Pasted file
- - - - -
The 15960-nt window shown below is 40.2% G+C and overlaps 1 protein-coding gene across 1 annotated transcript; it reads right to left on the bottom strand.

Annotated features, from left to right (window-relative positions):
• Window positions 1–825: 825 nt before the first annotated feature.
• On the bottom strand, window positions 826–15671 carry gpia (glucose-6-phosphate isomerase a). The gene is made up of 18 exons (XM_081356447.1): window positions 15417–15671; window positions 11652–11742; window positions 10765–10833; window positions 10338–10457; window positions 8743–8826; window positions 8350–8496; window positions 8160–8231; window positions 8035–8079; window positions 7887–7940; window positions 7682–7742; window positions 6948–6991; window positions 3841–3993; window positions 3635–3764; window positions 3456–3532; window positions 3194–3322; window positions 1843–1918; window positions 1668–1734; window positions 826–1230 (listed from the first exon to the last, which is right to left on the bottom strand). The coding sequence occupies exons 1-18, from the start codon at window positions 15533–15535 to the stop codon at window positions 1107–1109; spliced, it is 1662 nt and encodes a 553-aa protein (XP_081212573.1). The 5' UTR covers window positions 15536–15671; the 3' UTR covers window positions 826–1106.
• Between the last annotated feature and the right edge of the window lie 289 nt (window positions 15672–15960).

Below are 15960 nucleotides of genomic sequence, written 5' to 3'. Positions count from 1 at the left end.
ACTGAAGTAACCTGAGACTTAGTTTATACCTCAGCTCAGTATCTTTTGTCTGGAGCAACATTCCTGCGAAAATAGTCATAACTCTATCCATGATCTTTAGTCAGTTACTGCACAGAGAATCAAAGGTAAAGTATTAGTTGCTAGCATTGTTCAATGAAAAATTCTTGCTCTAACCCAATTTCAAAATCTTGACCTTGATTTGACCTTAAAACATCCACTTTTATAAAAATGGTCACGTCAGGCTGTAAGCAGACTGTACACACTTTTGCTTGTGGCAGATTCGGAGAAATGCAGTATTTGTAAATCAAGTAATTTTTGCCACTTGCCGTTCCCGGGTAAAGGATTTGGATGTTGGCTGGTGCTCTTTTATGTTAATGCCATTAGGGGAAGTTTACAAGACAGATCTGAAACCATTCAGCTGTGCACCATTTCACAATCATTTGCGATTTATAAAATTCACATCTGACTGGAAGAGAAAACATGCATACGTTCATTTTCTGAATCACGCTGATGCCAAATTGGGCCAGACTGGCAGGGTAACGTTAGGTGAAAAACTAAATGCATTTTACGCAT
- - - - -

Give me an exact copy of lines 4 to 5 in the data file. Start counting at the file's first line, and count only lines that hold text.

• On the bottom strand, window positions 826–15671 carry gpia (glucose-6-phosphate isomerase a). The gene is made up of 18 exons (XM_081356447.1): window positions 15417–15671; window positions 11652–11742; window positions 10765–10833; window positions 10338–10457; window positions 8743–8826; window positions 8350–8496; window positions 8160–8231; window positions 8035–8079; window positions 7887–7940; window positions 7682–7742; window positions 6948–6991; window positions 3841–3993; window positions 3635–3764; window positions 3456–3532; window positions 3194–3322; window positions 1843–1918; window positions 1668–1734; window positions 826–1230 (listed from the first exon to the last, which is right to left on the bottom strand). The coding sequence occupies exons 1-18, from the start codon at window positions 15533–15535 to the stop codon at window positions 1107–1109; spliced, it is 1662 nt and encodes a 553-aa protein (XP_081212573.1). The 5' UTR covers window positions 15536–15671; the 3' UTR covers window positions 826–1106.
• Between the last annotated feature and the right edge of the window lie 289 nt (window positions 15672–15960).